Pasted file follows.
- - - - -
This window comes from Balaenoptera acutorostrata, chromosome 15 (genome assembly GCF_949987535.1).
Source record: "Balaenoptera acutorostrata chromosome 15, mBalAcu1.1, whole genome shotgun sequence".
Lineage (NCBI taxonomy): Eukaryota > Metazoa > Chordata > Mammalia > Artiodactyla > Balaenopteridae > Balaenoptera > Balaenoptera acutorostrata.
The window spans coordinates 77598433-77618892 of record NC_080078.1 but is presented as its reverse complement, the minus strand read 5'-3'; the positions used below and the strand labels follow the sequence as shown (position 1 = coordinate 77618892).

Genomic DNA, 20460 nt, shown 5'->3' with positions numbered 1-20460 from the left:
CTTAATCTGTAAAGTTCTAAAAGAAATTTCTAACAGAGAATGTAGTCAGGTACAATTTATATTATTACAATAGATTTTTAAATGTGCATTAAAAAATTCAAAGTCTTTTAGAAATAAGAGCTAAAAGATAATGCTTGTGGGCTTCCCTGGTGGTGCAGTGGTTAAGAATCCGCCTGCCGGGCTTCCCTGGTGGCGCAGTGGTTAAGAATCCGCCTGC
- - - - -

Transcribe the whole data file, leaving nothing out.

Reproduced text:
This window comes from Balaenoptera acutorostrata, chromosome 15 (genome assembly GCF_949987535.1).
Source record: "Balaenoptera acutorostrata chromosome 15, mBalAcu1.1, whole genome shotgun sequence".
Lineage (NCBI taxonomy): Eukaryota > Metazoa > Chordata > Mammalia > Artiodactyla > Balaenopteridae > Balaenoptera > Balaenoptera acutorostrata.
The window spans coordinates 77598433-77618892 of record NC_080078.1 but is presented as its reverse complement, the minus strand read 5'-3'; the positions used below and the strand labels follow the sequence as shown (position 1 = coordinate 77618892).

Genomic DNA, 20460 nt, shown 5'->3' with positions numbered 1-20460 from the left:
CTTAATCTGTAAAGTTCTAAAAGAAATTTCTAACAGAGAATGTAGTCAGGTACAATTTATATTATTACAATAGATTTTTAAATGTGCATTAAAAAATTCAAAGTCTTTTAGAAATAAGAGCTAAAAGATAATGCTTGTGGGCTTCCCTGGTGGTGCAGTGGTTAAGAATCCGCCTGCCGGGCTTCCCTGGTGGCGCAGTGGTTAAGAATCCGCCTGC